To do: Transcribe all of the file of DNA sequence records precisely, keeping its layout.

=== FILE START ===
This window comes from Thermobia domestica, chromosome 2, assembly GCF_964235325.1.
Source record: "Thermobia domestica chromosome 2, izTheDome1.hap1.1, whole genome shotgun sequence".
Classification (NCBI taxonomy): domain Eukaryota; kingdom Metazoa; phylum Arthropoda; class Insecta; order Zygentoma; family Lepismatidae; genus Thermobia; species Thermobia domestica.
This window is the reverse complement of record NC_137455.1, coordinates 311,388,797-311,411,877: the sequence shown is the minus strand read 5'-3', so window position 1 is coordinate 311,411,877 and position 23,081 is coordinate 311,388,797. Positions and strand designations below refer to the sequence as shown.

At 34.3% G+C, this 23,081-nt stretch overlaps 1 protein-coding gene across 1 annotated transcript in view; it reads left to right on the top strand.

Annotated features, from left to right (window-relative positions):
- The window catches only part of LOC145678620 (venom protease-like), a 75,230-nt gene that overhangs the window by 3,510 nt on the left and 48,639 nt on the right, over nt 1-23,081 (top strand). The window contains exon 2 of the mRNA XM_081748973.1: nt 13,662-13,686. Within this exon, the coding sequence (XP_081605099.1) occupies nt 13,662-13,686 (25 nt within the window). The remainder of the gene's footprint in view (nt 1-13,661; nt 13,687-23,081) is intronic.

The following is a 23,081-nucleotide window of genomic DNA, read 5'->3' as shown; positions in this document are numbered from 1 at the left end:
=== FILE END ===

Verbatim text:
This window comes from Thermobia domestica, chromosome 2, assembly GCF_964235325.1.
Source record: "Thermobia domestica chromosome 2, izTheDome1.hap1.1, whole genome shotgun sequence".
Classification (NCBI taxonomy): domain Eukaryota; kingdom Metazoa; phylum Arthropoda; class Insecta; order Zygentoma; family Lepismatidae; genus Thermobia; species Thermobia domestica.
This window is the reverse complement of record NC_137455.1, coordinates 311,388,797-311,411,877: the sequence shown is the minus strand read 5'-3', so window position 1 is coordinate 311,411,877 and position 23,081 is coordinate 311,388,797. Positions and strand designations below refer to the sequence as shown.

At 34.3% G+C, this 23,081-nt stretch overlaps 1 protein-coding gene across 1 annotated transcript in view; it reads left to right on the top strand.

Annotated features, from left to right (window-relative positions):
- The window catches only part of LOC145678620 (venom protease-like), a 75,230-nt gene that overhangs the window by 3,510 nt on the left and 48,639 nt on the right, over nt 1-23,081 (top strand). The window contains exon 2 of the mRNA XM_081748973.1: nt 13,662-13,686. Within this exon, the coding sequence (XP_081605099.1) occupies nt 13,662-13,686 (25 nt within the window). The remainder of the gene's footprint in view (nt 1-13,661; nt 13,687-23,081) is intronic.

The following is a 23,081-nucleotide window of genomic DNA, read 5'->3' as shown; positions in this document are numbered from 1 at the left end: